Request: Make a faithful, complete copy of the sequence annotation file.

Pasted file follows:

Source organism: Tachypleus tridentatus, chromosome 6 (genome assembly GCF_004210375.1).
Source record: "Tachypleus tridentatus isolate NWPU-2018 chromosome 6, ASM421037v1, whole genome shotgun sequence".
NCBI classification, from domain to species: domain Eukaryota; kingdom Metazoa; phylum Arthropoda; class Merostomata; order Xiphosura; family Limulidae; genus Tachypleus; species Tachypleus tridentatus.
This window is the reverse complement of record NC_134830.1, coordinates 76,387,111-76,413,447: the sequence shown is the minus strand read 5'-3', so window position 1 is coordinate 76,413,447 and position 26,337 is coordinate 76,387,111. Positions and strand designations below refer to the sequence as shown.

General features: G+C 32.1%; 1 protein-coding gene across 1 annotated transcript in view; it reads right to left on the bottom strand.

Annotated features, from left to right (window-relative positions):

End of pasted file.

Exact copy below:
Source organism: Tachypleus tridentatus, chromosome 6 (genome assembly GCF_004210375.1).
Source record: "Tachypleus tridentatus isolate NWPU-2018 chromosome 6, ASM421037v1, whole genome shotgun sequence".
NCBI classification, from domain to species: domain Eukaryota; kingdom Metazoa; phylum Arthropoda; class Merostomata; order Xiphosura; family Limulidae; genus Tachypleus; species Tachypleus tridentatus.
This window is the reverse complement of record NC_134830.1, coordinates 76,387,111-76,413,447: the sequence shown is the minus strand read 5'-3', so window position 1 is coordinate 76,413,447 and position 26,337 is coordinate 76,387,111. Positions and strand designations below refer to the sequence as shown.

General features: G+C 32.1%; 1 protein-coding gene across 1 annotated transcript in view; it reads right to left on the bottom strand.

Annotated features, from left to right (window-relative positions):